• On writing a column

    by Sunny Schlenger

    “Life does not consist of either wallowing in the past or peering anxiously at the future. It is good for one to appreciate that life is now. Whatever it offers, little or much, life is now, this day — this hour. As the doctor said to the woman who complained that she didn’t like the night air: ‘Madam, during certain hours of the twenty-four, night air is the only air there is.’” ~ Charles Flandrau

    The more you can value and appreciate where you are at the moment, the greater your happiness. Writing a column is a good exercise for sensitizing you to the present moment because it enables you to look life with a fresh eye. It doesn’t matter if you think you can’t write. The purpose is to find something — anything ± that piques your interest and then explore your thoughts and feelings on the subject.

    Writing a column forces you to examine your life with patient curiosity. Normally, we’re doing anything but that. We bounce off of our environment like shots in a pinball game, hurtling from one bumper to another. When you slow down and deliberately take notice of your surroundings, you’re in the present moment, and being in the present moment brings things into sharper focus. It’s as though you’re on a nature expedition, but you’re using your binoculars to observe the details of your own life.

    How often do we question why we do things the way we do? One way to get inside ourselves is to pretend that we’re entertaining visitors from another planet who want to better understand our way of life. Imagine that they’re looking for simple explanations of our daily routines, such as the reasoning behind our nighttime beauty rituals or who takes out the garbage and why.

    It can be amazing to discover how much we do automatically, out of habit. I first became aware of this phenomenon years ago when I was living in a small apartment. Each week, I would put out a fresh set of towels in the bathroom. The closet shelf that the towels were on was very narrow so that every time I pulled out a few, the other towels would fall onto the floor. I would pick them up, refold them, stack them back on the shelf and close the door.

    One day, I took a closer look at the closet and saw that the other shelves were wider than the ones the towels were on. Instead of just mindlessly picking up the dropped towels, refolding and re-storing them, I could make my life easier by putting them on one of the wider shelves where they wouldn’t be jumping out all the time.

    Taking the time to examine an old routine can be very practical. But it’s also beneficial to make the time to look at everything more closely — your bookshelves, your best friend, your yellow Labrador, your front steps. And how about listening? When did you last pay attention to the sounds in your yard at night? The background vocals on an old favorite CD? The laughter of schoolchildren playing outside after lunch? The sound of leaves crunching on the pavement? And what about the smells and tastes of a summer-fresh peach or just baked pumpkin pie?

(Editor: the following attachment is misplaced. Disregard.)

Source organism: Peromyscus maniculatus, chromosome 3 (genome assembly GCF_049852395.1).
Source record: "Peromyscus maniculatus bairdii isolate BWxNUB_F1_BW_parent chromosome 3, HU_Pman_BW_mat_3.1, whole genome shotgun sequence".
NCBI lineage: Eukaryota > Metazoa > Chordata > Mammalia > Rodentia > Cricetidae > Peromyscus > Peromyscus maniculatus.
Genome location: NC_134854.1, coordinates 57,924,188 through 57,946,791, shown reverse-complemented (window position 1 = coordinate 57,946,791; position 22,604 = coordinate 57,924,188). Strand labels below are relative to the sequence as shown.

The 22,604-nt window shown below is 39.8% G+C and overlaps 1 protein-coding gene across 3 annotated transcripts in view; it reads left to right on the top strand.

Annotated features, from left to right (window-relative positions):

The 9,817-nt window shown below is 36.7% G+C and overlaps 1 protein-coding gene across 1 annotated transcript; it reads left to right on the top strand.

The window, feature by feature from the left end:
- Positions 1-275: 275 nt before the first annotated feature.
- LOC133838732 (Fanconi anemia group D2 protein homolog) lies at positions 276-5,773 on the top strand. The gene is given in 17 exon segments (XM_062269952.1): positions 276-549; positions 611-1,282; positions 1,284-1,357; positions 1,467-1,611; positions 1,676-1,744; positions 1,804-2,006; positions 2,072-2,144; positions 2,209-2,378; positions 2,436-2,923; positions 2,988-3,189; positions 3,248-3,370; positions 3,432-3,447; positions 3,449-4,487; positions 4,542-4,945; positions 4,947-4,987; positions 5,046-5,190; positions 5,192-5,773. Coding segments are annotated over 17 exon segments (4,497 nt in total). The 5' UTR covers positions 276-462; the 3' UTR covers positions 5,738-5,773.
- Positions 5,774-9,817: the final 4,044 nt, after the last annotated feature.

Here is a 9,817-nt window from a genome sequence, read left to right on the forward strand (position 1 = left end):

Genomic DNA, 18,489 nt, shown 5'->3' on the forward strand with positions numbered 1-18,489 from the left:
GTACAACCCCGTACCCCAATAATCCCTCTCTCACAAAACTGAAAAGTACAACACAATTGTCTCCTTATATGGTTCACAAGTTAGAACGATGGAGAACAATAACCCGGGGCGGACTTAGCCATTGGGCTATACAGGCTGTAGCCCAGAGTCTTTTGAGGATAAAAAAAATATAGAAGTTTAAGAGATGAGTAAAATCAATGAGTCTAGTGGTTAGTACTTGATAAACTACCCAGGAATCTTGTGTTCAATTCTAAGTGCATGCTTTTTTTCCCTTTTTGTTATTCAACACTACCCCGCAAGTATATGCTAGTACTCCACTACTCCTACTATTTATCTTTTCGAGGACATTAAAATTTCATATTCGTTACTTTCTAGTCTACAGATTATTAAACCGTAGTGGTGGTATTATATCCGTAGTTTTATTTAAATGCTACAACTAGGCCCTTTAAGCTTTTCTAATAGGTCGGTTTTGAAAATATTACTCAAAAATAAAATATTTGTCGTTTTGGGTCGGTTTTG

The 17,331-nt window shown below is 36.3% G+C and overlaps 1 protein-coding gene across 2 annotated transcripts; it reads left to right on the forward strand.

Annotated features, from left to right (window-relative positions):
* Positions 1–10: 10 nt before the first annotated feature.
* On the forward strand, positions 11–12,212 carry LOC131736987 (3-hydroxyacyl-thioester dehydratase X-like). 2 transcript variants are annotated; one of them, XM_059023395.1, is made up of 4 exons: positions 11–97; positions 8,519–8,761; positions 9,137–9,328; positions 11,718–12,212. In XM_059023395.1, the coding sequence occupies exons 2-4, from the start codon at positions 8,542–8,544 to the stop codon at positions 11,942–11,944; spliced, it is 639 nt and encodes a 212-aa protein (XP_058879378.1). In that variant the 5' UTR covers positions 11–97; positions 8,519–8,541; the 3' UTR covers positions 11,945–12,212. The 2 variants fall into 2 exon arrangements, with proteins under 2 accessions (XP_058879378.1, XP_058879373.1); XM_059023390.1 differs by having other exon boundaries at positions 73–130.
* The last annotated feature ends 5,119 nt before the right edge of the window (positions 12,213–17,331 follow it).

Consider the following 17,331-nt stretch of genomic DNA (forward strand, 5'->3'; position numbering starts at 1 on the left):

This is what you do when you write a column. You pay attention. You observe. You figure out what you think and how you feel about what you’re observing. Another benefit of writing a column is that, by definition, you’re limited to a certain number of words. So not only are you collecting your thoughts, you’re prioritizing them. The act of counting words keeps you close to your center; you have to keep peeling away layers to get to the kernel of truth before you run out of room.

    Much of our day-to-day business can be done by rote. But when we’re fully engaged, active participants in moment-by-moment creation, we’re in the state linked most closely to “living” our lives. To be human, successfully, means to be totally present as much as you can. This means to be where you are, no matter where that is. When you’re eating, you’re eating. When you’re listening to your child, you’re listening to your child. When you’re playing the guitar, you’re not doing anything else with your fingers, eyes or emotions.

    So try it. Block out about 45 minutes when you won’t be interrupted. Write a column on the subject of your favorite time of day. Aim for between 500 to 800 words in which you describe the sights, sounds and feel of that time period and what makes it special for you.

    Have fun with this exercise! And then stop to appreciate the work of columnists everywhere who are always striving to pay closer attention to their own lives for your reading pleasure.



    • Great column Sunny. I do this as I write my blogs. Just last night I heard a loud cricket outside (well at least I think it was outside my window). Just listened for a few seconds but that was all it took to relax my mind.


      • Judy N

      • September 4, 2011 at 11:25 am
      • Reply

      What you say about writing is so true. When a vacation my husband and I went on with another couple went sour, I couldn’t bear to think about it for awhile. And then I started writing about little bits of it and got in touch with what had been pleasurable. Writing salvaged the trip for me.

      Nice column.



    • I know exactly what you mean but I think that my mind is involved in alpha waves at all times. I have to wake it up in order to get into writing mode-it’s the medication.
      Donald



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